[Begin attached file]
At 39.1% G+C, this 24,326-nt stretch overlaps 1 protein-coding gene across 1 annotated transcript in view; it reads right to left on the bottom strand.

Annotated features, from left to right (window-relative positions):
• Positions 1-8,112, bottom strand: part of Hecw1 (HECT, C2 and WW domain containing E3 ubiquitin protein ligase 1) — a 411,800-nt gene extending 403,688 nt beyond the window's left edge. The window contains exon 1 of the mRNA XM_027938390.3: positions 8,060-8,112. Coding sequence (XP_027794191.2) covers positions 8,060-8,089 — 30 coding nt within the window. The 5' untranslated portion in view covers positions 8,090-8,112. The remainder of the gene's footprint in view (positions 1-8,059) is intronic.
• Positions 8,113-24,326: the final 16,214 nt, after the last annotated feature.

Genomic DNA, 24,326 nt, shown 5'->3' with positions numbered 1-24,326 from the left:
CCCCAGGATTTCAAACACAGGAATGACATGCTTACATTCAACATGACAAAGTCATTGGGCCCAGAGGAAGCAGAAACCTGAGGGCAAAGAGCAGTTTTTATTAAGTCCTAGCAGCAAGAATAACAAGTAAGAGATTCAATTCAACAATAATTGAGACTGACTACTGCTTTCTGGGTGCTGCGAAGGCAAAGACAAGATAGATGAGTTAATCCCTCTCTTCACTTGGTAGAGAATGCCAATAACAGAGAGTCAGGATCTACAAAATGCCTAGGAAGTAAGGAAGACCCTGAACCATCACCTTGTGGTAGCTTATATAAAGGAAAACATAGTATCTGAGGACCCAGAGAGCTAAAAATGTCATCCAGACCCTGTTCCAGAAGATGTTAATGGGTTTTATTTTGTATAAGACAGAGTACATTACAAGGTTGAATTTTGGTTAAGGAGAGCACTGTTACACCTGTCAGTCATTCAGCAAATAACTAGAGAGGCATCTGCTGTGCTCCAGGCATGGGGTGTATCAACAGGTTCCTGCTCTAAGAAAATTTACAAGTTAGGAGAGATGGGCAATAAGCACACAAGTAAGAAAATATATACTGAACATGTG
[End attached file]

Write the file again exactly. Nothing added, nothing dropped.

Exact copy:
At 39.1% G+C, this 24,326-nt stretch overlaps 1 protein-coding gene across 1 annotated transcript in view; it reads right to left on the bottom strand.

Annotated features, from left to right (window-relative positions):
• Positions 1-8,112, bottom strand: part of Hecw1 (HECT, C2 and WW domain containing E3 ubiquitin protein ligase 1) — a 411,800-nt gene extending 403,688 nt beyond the window's left edge. The window contains exon 1 of the mRNA XM_027938390.3: positions 8,060-8,112. Coding sequence (XP_027794191.2) covers positions 8,060-8,089 — 30 coding nt within the window. The 5' untranslated portion in view covers positions 8,090-8,112. The remainder of the gene's footprint in view (positions 1-8,059) is intronic.
• Positions 8,113-24,326: the final 16,214 nt, after the last annotated feature.

Genomic DNA, 24,326 nt, shown 5'->3' with positions numbered 1-24,326 from the left:
CCCCAGGATTTCAAACACAGGAATGACATGCTTACATTCAACATGACAAAGTCATTGGGCCCAGAGGAAGCAGAAACCTGAGGGCAAAGAGCAGTTTTTATTAAGTCCTAGCAGCAAGAATAACAAGTAAGAGATTCAATTCAACAATAATTGAGACTGACTACTGCTTTCTGGGTGCTGCGAAGGCAAAGACAAGATAGATGAGTTAATCCCTCTCTTCACTTGGTAGAGAATGCCAATAACAGAGAGTCAGGATCTACAAAATGCCTAGGAAGTAAGGAAGACCCTGAACCATCACCTTGTGGTAGCTTATATAAAGGAAAACATAGTATCTGAGGACCCAGAGAGCTAAAAATGTCATCCAGACCCTGTTCCAGAAGATGTTAATGGGTTTTATTTTGTATAAGACAGAGTACATTACAAGGTTGAATTTTGGTTAAGGAGAGCACTGTTACACCTGTCAGTCATTCAGCAAATAACTAGAGAGGCATCTGCTGTGCTCCAGGCATGGGGTGTATCAACAGGTTCCTGCTCTAAGAAAATTTACAAGTTAGGAGAGATGGGCAATAAGCACACAAGTAAGAAAATATATACTGAACATGTG